Critical reception Edit

While Tarzan of the Apes met with some critical success, subsequent books in the series received a cooler reception and have been criticized for being derivative and formulaic. The characters are often said to be two-dimensional, the dialogue wooden, and the storytelling devices (such as excessive reliance on coincidence) strain credulity. According to Rudyard Kipling (who himself wrote stories of a feral child, The Jungle Book's Mowgli), Burroughs wrote Tarzan of the Apes just so he could "find out how bad a book he could write and get away with it." [8]

While Burroughs is not a polished novelist, he is a vivid storyteller, and many of his novels are still in print. [9] In 1963, author Gore Vidal wrote a piece on the Tarzan series that, while pointing out several of the deficiencies that the Tarzan books have as works of literature, praises Burroughs for creating a compelling "daydream figure." [10] Critical reception grew more positive with the 1981 study by Erling B. Holtsmark, Tarzan and Tradition: Classical Myth in Popular Literature. [11] Holtsmark added a volume on Burroughs for Twayne's United States Author Series in 1986. [12] In 2010, Stan Galloway provided a sustained study of the adolescent period of the fictional Tarzan's life in The Teenage Tarzan. [13]

Despite critical panning, the Tarzan stories have remained popular. Burroughs' melodramatic situations and the elaborate details he works into his fictional world, such as his construction of a partial language for his great apes, appeal to a worldwide fan base. [14]

Unauthorized works Edit

After Burroughs' death, a number of writers produced new Tarzan stories. In some instances, the estate managed to prevent publication of such works. The most notable example in the United States was a series of five novels by the pseudonymous "Barton Werper" that appeared 1964–65 by Gold Star Books (part of Charlton Comics). As a result of legal action by Edgar Rice Burroughs, Inc., they were taken off the market. [15] Similar series appeared in other countries, notably Argentina, Israel, and some Arab countries.

Modern fiction Edit

In 1972, science-fiction author Philip José Farmer wrote Tarzan Alive, a biography of Tarzan using the frame device that he was a real person. In Farmer's fictional universe, Tarzan, along with Doc Savage and Sherlock Holmes, are the cornerstones of the Wold Newton family. Farmer wrote two novels, Hadon of Ancient Opar and Flight to Opar, set in the distant past and giving the antecedents of the lost city of Opar, which plays an important role in the Tarzan books. In addition, Farmer's A Feast Unknown, and its two sequels Lord of the Trees and The Mad Goblin, are pastiches of the Tarzan and Doc Savage stories, with the premise that they tell the story of the real characters upon which the fictional characters are based. A Feast Unknown is somewhat infamous among Tarzan and Doc Savage fans for its graphic violence and sexual content. [ citation needed ]

In her Manliness and Civilization, Gail Bederman describes how various people of the time either challenged or upheld the idea that "civilization" is predicated on white masculinity. She closes with a chapter on Tarzan of the Apes (1912) because the story's protagonist is, according to her, the ultimate male by the standards of 1912 White Americans. Bederman does note that Tarzan, "an instinctively chivalrous Anglo-Saxon," does not engage in sexual violence, renouncing his "masculine impulse to rape." However, she also notes that not only does Tarzan kill black man Kulonga in revenge for killing his ape mother (a stand-in for his biological White mother) by hanging him, "lyncher Tarzan" actually enjoys killing black people, for example the cannibalistic Mbongans.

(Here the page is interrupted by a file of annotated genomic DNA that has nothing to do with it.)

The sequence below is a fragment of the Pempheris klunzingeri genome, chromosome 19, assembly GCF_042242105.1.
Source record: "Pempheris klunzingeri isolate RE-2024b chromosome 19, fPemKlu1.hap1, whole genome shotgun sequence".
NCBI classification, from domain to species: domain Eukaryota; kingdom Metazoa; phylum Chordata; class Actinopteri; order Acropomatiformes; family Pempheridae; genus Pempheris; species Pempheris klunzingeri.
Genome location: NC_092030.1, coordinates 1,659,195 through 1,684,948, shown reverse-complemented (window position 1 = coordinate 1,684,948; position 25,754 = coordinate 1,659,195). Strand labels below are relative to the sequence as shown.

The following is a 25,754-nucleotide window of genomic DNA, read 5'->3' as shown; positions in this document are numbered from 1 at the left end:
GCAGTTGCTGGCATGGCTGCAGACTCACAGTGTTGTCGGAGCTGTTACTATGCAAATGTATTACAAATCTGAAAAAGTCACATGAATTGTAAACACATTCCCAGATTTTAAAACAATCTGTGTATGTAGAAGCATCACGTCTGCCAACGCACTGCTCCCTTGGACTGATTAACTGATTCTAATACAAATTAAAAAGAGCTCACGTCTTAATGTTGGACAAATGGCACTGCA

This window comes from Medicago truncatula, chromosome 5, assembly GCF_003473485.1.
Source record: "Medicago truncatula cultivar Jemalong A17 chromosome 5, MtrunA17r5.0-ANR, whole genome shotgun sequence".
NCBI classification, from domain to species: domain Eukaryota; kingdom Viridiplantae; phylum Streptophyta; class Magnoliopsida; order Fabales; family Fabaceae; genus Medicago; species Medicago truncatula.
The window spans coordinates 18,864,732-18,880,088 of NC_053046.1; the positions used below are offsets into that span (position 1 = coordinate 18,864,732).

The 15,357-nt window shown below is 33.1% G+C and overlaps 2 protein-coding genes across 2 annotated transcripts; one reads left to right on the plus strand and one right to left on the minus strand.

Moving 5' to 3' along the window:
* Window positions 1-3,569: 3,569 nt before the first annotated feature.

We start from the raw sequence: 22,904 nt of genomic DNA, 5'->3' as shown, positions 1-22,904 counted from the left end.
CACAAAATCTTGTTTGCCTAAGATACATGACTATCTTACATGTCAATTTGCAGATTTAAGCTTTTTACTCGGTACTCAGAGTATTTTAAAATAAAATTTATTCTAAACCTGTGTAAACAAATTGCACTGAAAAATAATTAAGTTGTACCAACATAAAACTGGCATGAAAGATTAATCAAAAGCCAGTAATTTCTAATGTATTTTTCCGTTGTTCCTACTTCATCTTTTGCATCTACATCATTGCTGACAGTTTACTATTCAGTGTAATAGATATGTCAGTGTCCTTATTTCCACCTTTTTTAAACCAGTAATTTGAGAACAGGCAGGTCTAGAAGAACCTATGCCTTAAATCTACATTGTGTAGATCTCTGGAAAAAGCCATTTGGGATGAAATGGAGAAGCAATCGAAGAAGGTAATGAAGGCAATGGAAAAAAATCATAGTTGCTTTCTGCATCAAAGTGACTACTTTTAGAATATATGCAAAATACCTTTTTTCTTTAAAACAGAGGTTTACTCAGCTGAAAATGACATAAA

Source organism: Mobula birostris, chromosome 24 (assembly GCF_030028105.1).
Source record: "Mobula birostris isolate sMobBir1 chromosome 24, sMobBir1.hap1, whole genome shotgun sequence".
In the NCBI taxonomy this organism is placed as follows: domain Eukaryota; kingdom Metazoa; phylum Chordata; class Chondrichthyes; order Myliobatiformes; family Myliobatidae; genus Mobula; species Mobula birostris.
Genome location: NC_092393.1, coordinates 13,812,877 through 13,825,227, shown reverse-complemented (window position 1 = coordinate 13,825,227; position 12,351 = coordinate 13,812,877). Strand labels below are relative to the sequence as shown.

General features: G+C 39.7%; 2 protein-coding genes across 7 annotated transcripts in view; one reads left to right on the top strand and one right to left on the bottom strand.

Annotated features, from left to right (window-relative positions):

Bederman, in fact, reminds readers that when Tarzan first introduces himself to Jane, he does so as "Tarzan, the killer of beasts and many black men". The novel climaxes with Tarzan saving Jane (who in the original novel is not British, but a White woman from Baltimore, Maryland) from a black ape rapist. When he leaves the jungle and sees "civilized" Africans farming, his first instinct is to kill them just for being Black. "Like the lynch victims reported in the Northern press, Tarzan's victims—cowards, cannibals, and despoilers of white womanhood—lack all manhood. Tarzan's lynchings thus prove him the superior man."

According to Bederman, despite embodying all the tropes of white supremacy espoused or rejected by the people she had reviewed (Theodore Roosevelt, G. Stanley Hall, Charlotte Perkins Gilman, Ida B. Wells), Burroughs, in all probability, was not trying to make any kind of statement or echo any of them. "He probably never heard of any of them." Instead, Bederman writes that Burroughs proves her point because, in telling racist and sexist stories whose protagonist boasted of killing black people, he was not being unusual at all, but was instead just being a typical 1912 White American.

Race Edit

The Tarzan books and movies employ extensive stereotyping. With changing social views and customs this has led to criticism, including charges of racism since the early 1970s. [16] The early books give a pervasively negative and stereotypical portrayal of native Africans, including Arabs. In The Return of Tarzan, Arabs are "surly looking" and call Christians "dogs", while black Africans are "lithe, ebon warriors, gesticulating and jabbering".